Wounds and Lacerations:
Horses are notorious for getting themselves cut or wounded. Many wounds are uncomplicated and will heal without much attention. However, there are definitely wounds and lacerations that require a veterinarian’s attention.
Perhaps one of the most important pieces of information to be aware of is the status of your horse’s tetanus vaccine. Horses are incredibly susceptible to tetanus which is usually deadly. If your horse has sustained a wound or laceration and has not had a tetanus toxoid vaccine within the last 12 months, that needs to be addressed.
Wounds that occur near a joint or synovial sheath need to be explored to determine if the joint or tendon sheath is involved. If these important structures are involved, the wound is potentially life threatening. The best way to determine if the wound communicates with an important structure, such as a joint, is to have the veterinarian place a sterile needle into the joint and distend the structure with sterile saline. If saline starts to exit through the wound, it communicates. If this happens, the joint needs to be treated aggressively.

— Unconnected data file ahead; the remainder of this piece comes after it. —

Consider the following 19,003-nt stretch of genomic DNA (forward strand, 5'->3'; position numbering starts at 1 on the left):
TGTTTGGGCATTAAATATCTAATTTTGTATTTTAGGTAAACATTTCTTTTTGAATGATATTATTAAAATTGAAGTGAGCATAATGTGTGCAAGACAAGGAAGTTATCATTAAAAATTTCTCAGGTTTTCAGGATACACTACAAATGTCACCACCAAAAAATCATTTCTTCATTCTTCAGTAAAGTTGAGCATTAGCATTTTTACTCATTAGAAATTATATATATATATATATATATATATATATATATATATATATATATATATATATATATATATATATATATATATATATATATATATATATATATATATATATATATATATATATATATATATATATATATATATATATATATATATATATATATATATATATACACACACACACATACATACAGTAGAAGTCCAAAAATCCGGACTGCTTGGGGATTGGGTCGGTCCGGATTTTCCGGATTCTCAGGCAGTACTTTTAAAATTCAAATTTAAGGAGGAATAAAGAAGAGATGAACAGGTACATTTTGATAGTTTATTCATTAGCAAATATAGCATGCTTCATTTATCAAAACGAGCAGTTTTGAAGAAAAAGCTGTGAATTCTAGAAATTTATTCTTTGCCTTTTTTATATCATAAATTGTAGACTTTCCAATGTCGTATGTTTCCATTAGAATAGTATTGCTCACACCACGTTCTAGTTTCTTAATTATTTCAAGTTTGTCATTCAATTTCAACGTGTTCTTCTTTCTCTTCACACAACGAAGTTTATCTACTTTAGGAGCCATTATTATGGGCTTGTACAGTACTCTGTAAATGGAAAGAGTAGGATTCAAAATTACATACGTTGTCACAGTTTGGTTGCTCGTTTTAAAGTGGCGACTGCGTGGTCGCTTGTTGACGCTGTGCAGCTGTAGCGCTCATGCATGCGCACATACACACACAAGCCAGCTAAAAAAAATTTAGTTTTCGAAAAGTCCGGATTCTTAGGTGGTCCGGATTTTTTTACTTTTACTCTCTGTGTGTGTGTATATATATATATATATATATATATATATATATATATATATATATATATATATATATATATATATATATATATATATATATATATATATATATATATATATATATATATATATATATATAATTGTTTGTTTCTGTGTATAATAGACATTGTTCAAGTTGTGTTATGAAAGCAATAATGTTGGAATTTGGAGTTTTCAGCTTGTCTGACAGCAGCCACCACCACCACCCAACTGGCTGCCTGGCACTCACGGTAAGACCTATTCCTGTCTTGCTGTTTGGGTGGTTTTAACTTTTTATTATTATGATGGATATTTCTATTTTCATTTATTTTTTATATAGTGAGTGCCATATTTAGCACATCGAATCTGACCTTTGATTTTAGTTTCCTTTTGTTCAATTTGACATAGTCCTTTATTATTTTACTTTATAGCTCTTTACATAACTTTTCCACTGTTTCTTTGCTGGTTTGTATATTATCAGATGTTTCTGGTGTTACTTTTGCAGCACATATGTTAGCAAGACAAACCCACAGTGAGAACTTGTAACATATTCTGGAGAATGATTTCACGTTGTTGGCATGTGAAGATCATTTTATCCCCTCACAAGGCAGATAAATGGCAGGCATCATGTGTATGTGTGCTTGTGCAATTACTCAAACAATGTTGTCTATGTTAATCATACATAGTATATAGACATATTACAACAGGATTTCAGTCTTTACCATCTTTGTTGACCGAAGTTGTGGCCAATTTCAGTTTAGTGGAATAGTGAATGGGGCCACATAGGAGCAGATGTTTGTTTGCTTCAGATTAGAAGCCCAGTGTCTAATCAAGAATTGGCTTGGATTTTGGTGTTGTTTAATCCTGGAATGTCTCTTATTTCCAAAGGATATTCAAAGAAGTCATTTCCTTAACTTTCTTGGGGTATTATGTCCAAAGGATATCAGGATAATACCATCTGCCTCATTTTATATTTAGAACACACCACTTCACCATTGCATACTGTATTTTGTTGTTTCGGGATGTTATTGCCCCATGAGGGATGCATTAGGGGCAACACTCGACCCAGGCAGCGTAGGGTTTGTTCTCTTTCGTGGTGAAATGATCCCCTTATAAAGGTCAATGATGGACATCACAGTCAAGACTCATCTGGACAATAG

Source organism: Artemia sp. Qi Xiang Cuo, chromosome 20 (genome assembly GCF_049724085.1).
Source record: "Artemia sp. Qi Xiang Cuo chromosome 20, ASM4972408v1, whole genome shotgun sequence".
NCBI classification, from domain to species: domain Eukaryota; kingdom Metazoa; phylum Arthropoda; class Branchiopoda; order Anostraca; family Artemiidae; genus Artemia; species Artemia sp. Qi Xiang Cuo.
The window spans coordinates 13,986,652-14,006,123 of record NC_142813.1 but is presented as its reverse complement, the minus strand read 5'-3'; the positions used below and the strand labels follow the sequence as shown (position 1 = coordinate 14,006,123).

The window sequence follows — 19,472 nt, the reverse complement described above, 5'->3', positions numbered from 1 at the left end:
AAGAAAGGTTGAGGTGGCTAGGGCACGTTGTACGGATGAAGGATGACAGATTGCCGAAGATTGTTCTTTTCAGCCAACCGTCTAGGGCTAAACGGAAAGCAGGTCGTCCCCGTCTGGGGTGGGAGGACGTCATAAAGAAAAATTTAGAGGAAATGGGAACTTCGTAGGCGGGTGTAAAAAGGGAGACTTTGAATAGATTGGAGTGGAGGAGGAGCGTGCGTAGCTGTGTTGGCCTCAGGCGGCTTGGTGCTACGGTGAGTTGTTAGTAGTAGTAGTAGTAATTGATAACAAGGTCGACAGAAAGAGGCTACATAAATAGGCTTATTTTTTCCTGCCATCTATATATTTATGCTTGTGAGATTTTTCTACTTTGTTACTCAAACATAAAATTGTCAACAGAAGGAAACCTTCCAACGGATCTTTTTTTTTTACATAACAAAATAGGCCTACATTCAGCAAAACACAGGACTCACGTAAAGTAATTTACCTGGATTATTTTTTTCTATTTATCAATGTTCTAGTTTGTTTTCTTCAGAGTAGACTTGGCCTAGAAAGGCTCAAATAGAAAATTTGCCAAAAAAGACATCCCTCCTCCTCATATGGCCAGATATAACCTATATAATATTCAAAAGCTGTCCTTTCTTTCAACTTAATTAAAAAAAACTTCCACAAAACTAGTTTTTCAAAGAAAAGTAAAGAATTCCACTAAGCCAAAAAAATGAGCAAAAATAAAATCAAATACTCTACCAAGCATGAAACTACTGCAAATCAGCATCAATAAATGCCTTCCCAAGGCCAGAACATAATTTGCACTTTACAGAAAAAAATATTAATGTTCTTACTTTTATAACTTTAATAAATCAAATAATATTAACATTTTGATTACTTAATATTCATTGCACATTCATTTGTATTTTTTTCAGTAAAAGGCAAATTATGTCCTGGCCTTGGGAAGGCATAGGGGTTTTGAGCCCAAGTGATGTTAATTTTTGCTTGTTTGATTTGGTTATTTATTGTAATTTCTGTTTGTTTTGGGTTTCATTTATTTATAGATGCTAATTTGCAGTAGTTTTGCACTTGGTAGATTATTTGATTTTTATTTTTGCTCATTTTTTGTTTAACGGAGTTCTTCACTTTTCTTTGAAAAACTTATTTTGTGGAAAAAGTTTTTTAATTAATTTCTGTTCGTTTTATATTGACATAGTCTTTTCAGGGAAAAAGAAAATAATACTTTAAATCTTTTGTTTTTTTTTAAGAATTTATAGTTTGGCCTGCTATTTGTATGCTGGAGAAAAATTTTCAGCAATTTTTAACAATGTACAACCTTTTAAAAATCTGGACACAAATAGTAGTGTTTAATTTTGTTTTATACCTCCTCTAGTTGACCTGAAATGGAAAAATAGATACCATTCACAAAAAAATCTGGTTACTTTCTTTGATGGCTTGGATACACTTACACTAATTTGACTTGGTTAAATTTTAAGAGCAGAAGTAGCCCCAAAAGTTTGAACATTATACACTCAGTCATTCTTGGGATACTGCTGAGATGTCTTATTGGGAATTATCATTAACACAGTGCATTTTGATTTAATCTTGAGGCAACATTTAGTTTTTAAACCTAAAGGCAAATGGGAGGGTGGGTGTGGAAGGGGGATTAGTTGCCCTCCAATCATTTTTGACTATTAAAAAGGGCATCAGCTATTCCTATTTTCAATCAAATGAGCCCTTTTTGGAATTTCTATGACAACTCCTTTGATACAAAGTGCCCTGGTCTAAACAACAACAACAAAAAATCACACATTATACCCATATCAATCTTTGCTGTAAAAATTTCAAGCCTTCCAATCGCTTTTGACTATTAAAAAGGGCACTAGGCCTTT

Many fresh lacerations may be able to be sutured closed. This should be done within the first few hours of the injury. Many considerations are weighed when deciding whether or not to primarily close a wound and it is important to discuss these with the veterinarian. There may be a very good reason NOT to close the wound. It is also important to have the veterinarian examine the extent of the wound (for example, are x-rays indicated?).
Horses are also very prone to getting exuberant granulation tissue on wounds on their limbs, otherwise known as Proud Flesh. This is typically treated by “trimming” the tissue back so it is below the level of the surrounding intact skin. Although it bleeds profusely, the horse does not feel this because the tissue is without innervations.
It is always best to have a veterinarian examine the wound and help decide what the best course of action is for each individual case.